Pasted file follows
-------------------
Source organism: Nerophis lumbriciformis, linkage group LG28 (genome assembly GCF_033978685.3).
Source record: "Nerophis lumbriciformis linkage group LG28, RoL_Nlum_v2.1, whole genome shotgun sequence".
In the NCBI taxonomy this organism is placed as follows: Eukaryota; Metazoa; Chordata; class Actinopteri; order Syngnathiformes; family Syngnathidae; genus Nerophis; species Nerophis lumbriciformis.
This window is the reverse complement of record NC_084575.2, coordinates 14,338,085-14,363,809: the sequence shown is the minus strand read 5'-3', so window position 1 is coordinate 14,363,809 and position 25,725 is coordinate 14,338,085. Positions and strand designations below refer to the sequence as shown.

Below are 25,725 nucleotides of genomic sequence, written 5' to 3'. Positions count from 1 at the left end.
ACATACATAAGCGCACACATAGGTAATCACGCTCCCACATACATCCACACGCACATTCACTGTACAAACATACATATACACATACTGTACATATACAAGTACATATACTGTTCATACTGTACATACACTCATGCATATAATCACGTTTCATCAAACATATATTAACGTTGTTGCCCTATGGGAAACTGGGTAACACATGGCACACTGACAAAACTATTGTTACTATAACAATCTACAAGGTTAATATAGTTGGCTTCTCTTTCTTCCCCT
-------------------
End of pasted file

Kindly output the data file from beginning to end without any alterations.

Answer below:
Source organism: Nerophis lumbriciformis, linkage group LG28 (genome assembly GCF_033978685.3).
Source record: "Nerophis lumbriciformis linkage group LG28, RoL_Nlum_v2.1, whole genome shotgun sequence".
In the NCBI taxonomy this organism is placed as follows: Eukaryota; Metazoa; Chordata; class Actinopteri; order Syngnathiformes; family Syngnathidae; genus Nerophis; species Nerophis lumbriciformis.
This window is the reverse complement of record NC_084575.2, coordinates 14,338,085-14,363,809: the sequence shown is the minus strand read 5'-3', so window position 1 is coordinate 14,363,809 and position 25,725 is coordinate 14,338,085. Positions and strand designations below refer to the sequence as shown.

Below are 25,725 nucleotides of genomic sequence, written 5' to 3'. Positions count from 1 at the left end.
ACATACATAAGCGCACACATAGGTAATCACGCTCCCACATACATCCACACGCACATTCACTGTACAAACATACATATACACATACTGTACATATACAAGTACATATACTGTTCATACTGTACATACACTCATGCATATAATCACGTTTCATCAAACATATATTAACGTTGTTGCCCTATGGGAAACTGGGTAACACATGGCACACTGACAAAACTATTGTTACTATAACAATCTACAAGGTTAATATAGTTGGCTTCTCTTTCTTCCCCT